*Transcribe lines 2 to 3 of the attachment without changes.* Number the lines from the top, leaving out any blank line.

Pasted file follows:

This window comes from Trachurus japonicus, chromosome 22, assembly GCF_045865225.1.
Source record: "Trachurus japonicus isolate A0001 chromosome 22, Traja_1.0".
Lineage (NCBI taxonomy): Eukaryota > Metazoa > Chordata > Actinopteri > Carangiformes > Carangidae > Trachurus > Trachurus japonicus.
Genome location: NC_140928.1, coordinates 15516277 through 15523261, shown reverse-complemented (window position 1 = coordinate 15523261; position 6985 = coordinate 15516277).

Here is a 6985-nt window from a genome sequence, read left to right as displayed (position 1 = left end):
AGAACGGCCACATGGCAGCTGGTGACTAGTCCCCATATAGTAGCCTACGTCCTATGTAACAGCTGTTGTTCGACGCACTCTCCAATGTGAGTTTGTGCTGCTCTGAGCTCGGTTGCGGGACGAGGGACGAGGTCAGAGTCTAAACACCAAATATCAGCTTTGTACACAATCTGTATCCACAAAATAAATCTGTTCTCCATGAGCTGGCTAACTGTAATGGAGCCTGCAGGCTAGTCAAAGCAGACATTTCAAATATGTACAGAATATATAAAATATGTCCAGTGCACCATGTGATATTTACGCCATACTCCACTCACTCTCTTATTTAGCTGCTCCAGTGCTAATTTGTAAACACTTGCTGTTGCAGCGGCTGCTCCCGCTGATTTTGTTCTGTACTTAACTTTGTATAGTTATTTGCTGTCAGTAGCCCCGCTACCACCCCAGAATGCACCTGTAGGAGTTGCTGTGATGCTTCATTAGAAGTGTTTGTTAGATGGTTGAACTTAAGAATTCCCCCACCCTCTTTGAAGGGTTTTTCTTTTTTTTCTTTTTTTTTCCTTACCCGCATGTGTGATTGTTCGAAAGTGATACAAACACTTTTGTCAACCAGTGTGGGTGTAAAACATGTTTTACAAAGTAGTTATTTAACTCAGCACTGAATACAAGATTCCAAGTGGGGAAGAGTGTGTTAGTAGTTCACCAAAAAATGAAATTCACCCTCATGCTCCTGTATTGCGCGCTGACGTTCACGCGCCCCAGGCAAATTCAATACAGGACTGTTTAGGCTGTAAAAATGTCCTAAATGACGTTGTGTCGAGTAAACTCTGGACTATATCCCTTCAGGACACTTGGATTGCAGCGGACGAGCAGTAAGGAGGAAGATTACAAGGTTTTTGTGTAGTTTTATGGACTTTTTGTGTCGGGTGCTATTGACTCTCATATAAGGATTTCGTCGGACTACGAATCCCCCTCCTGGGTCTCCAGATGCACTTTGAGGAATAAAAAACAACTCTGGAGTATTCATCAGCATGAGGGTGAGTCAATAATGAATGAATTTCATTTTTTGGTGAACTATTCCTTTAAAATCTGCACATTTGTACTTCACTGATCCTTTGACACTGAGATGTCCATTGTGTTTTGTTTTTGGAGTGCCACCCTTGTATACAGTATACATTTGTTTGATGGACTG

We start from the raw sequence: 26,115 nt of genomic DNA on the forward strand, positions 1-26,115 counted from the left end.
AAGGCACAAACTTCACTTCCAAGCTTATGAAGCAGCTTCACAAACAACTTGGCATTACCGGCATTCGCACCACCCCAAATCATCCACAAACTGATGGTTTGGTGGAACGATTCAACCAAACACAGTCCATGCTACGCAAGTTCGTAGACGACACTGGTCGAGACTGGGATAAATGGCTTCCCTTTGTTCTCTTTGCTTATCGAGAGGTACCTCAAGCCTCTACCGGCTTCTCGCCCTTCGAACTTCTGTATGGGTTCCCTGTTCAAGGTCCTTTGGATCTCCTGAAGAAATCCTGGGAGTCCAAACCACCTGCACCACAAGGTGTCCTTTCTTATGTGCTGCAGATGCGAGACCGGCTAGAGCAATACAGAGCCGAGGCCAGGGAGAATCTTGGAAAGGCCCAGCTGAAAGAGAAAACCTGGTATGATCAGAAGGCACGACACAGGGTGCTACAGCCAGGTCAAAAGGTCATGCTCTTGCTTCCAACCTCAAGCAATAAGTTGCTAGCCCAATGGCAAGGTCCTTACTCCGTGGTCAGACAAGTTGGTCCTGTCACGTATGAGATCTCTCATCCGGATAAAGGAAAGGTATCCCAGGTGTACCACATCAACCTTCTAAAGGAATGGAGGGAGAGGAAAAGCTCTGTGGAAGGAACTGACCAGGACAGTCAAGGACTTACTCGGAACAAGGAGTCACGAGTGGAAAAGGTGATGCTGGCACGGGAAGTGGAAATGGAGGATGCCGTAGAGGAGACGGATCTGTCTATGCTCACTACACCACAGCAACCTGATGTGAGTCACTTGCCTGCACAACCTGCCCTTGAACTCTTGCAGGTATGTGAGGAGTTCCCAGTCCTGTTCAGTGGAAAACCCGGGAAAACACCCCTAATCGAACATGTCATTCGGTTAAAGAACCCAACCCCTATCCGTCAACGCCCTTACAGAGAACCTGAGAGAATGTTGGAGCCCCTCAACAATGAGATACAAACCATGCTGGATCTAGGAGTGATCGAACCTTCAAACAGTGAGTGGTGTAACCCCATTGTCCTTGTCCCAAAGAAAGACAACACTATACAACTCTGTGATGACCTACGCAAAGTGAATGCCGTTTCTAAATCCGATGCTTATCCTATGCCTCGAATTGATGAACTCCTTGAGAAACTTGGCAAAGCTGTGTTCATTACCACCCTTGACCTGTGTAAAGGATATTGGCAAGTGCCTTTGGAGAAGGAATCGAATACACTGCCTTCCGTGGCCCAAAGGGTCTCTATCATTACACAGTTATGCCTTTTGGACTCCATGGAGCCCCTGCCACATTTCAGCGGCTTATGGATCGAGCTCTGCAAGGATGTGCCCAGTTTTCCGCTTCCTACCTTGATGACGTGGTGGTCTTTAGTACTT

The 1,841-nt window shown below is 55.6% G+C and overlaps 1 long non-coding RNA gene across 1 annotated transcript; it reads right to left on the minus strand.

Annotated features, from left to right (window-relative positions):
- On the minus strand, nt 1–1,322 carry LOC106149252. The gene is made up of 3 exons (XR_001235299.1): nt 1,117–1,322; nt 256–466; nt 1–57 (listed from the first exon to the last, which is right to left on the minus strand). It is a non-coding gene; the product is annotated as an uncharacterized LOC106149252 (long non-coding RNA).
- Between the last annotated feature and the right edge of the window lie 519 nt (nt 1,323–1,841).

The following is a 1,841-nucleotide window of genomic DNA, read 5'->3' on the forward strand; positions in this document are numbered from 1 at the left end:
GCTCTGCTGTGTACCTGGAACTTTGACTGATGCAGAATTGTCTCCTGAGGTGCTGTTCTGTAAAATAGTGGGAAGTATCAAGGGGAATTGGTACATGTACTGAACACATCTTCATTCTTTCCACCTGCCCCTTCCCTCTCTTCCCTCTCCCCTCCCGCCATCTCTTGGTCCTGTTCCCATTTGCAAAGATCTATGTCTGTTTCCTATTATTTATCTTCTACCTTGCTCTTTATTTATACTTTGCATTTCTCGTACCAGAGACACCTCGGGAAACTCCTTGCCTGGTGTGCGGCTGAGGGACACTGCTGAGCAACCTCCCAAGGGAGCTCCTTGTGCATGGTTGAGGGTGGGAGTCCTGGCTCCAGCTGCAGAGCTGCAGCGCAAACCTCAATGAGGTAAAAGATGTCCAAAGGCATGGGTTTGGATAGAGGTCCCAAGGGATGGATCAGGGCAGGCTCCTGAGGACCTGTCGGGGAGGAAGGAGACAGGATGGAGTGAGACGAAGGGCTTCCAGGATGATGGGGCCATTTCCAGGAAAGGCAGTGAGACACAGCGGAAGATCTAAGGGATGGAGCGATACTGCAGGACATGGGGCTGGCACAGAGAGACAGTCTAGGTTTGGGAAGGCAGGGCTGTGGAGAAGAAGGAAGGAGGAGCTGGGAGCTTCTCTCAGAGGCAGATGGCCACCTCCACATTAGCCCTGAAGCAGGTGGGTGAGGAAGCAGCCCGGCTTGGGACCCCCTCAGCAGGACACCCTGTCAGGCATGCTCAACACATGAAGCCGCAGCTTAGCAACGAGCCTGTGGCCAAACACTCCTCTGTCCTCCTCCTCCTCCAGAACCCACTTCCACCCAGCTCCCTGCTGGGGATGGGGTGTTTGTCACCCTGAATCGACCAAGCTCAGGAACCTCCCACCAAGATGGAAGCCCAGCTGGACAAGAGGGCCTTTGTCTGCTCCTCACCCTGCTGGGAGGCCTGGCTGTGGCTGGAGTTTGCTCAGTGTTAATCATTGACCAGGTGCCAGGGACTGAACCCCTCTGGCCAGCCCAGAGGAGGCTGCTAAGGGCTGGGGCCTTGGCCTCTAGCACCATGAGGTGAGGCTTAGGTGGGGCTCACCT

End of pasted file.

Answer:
Source record: "Trachurus japonicus isolate A0001 chromosome 22, Traja_1.0".
Lineage (NCBI taxonomy): Eukaryota > Metazoa > Chordata > Actinopteri > Carangiformes > Carangidae > Trachurus > Trachurus japonicus.